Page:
I have been watching for something like Wacom's new Cintiq graphic tablet.  This just may be what will eventually replace the pen and paper.  In the meantime, who can afford the $1000-$4000 price tag? (unless you make a trip to your local credit union)  And I've tried many drawing programs on a tablet and a tablet pen, but they just don't work with ease the way a pencil works on paper.

I'm not even convinced people like the computer generated art better.

In an informal Facebook poll, the response was nine for hand drawn, four for computer generated. Their comments were interesting.  The points made were hard to argue with.
"hand drawn... more original/personal." JM
"Digital...clearer and easier to read." GC
"Hand drawn every time. You can't beat seeing the hand of the artist. Hand drawn is original and unique. Digital is great for distribution and economy but essentially worthless. PS. I still have your old cartoon scripts you made for me 25 years ago. You can bet I wouldn't have saved them if they were digital." BH
"The digital version captures my eye more quickly and I will likely read it. So digital." JW
"I like hand drawn; I find it easier to read. I also prefer reading off real paper than a screen." SK
"I agree hand drawn is nice but the digital is way more eye catching." MD
"Hand drawn if it's to be a personal card; digital for colour vibrancy and impact in mass production." EB

What do you think?  Here are a few examples to choose from.  While looking through the scanned cartoon art and the computer generated cartoons, ask yourself this question:  "If I were to give you a little slip of paper with something written on it, would you rather have the hand drawn cartoon or the computer generated cartoon?"

I'm not sure the computer generated cartoon is more artistic.  The lines and colours are certainly more clean.  I get the feeling that the hand drawn one is more special to adorn your paper.  Is there an element of "cuteness" for the first?  Is there a feeling that a computer generated image is less personal?  I'm not sure.
What type of cartoon would you rather read on paper?  What style of cartoon would you rather follow on the computer?  Do you think the artistic quality of cartooning is compromised with a computer generated image?
Hmmm.  I am still undecided if the extra time and effort is worth it.  Nevertheless, until I can get used to pen and screen being apart, I think I'll have to make a temporary compromise.

I find the hand drawn cartoons easier, quicker and more artistic.  People seemed to be more impressed with a cartoon scribbled on the bottom of a little hand written note.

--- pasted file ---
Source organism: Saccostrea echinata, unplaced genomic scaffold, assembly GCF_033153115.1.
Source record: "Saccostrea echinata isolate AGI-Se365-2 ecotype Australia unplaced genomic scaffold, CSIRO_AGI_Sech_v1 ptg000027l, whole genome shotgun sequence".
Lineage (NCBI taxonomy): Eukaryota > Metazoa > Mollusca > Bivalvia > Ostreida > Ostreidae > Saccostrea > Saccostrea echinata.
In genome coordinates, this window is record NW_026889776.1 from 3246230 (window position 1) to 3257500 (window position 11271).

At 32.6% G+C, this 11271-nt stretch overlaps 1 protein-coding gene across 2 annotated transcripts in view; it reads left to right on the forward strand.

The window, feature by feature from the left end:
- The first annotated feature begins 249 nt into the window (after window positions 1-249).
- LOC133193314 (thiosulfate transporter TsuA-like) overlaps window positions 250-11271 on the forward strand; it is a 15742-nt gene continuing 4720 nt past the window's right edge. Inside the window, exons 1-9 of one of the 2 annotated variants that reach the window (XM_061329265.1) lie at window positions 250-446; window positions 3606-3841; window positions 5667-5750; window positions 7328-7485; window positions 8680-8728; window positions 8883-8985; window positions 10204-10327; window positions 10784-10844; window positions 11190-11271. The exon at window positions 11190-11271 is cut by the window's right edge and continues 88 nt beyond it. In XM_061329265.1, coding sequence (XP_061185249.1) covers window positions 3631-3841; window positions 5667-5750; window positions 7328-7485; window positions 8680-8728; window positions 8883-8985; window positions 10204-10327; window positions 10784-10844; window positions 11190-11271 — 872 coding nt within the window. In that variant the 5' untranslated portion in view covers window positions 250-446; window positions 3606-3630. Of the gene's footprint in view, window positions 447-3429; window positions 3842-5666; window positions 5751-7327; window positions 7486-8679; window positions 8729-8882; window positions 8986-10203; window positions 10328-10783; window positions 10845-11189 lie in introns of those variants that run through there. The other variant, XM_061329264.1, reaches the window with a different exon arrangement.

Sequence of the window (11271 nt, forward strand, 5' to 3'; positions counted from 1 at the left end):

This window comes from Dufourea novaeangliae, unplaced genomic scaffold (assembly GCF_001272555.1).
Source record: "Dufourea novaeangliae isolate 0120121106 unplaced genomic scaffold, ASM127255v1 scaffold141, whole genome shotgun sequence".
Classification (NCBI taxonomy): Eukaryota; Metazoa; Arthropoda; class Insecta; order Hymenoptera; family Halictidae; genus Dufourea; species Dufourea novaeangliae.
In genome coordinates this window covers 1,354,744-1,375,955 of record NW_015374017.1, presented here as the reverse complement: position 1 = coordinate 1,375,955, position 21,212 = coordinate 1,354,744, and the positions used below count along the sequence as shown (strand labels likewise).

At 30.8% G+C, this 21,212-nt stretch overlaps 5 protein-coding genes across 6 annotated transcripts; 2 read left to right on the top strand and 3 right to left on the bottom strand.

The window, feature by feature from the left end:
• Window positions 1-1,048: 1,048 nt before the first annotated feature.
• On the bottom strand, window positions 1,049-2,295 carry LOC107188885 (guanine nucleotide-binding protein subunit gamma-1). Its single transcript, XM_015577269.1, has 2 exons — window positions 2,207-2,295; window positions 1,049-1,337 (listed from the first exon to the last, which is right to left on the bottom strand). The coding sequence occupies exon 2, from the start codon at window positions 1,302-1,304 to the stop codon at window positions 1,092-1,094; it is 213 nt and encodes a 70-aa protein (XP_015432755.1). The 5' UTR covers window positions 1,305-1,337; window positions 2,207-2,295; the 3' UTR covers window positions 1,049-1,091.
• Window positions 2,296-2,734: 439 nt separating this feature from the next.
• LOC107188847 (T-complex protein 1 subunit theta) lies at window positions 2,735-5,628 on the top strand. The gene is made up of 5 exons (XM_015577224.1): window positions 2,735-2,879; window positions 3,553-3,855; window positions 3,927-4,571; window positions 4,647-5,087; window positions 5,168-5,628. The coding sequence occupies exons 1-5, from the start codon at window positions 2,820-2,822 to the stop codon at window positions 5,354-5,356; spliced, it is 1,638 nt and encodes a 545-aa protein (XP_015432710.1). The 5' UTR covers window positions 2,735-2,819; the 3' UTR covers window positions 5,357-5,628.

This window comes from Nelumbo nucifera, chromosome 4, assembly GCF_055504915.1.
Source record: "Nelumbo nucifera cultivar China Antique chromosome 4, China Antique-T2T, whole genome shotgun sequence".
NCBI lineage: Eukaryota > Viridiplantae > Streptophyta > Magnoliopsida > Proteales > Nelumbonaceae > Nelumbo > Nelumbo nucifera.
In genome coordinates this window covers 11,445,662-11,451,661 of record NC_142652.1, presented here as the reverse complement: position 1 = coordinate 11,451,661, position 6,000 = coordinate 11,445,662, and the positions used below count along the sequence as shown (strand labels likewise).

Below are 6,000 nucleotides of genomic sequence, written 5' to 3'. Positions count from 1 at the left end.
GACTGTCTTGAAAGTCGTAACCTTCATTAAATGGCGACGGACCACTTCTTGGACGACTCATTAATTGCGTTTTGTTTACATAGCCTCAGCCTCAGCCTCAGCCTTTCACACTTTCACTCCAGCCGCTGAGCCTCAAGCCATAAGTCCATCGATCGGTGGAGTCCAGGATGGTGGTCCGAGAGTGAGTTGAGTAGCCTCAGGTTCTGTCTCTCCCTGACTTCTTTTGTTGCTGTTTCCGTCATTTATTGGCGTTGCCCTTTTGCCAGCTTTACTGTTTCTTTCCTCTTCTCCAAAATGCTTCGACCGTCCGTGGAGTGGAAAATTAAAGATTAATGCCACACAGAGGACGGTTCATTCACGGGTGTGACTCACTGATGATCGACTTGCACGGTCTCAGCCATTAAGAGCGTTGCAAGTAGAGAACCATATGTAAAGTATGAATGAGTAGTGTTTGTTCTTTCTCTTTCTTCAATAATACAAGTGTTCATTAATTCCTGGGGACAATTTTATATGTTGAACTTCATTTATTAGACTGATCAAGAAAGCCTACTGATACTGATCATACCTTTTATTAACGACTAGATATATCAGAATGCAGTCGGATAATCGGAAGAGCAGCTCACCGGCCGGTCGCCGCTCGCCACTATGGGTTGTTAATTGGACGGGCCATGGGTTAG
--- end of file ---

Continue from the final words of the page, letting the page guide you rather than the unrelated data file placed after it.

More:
However, when posting online or using a cartoon in a computer generated form, the digital cartoon seems most fitting.  I will use digital cartoons for that medium of communication.

I do look forward to trying the fancy graphic tablets, but it may be a while before those prices come down.  If I were to send you a personal cartoon - would you prefer to read it on paper or to view it online?

Saturday, 4 August 2012

Summer Hibernation

Summer is hibernation time for the teen-ager boy.  Don't worry if they show little or no motivation for activity, it's normal in their species. Here is an owners guide "tips for care" during these months:

1) Provide charging stations for about 12 hours a day – any TV, computer or ipod will do.

2) Don't worry too much about their laundry needs – they usually only need one change a week.

3) They will roll from the bed to the couch alone, but may need encouragement the other way.

4) If you need a motivational tool for them to stretch their legs (they should do this once a day), try waving a few salty snacks around face level and then placing the bowl on a nearby table.

5) If your neighbour has a member of the same species, set up a get-together; they are easily compatible with other hibernating boys.

6) Communication is even more difficult during hibernation. One grunt normally means yes.

7) Watch for cat-eye development. There may be some stealth during the late hours of the night.

Caution: Be aware that they are deathly allergic to sunlight, exercise and cleaning. Exposure could provoke wild reactions, unpredictable behaviour and defensive postures.

Monday, 21 May 2012

Technology Changes Things

"What if you used your cartoons to lighten up your blog?"
"Ya, good idea, and it sounds like more fun.  Thanks, Paul."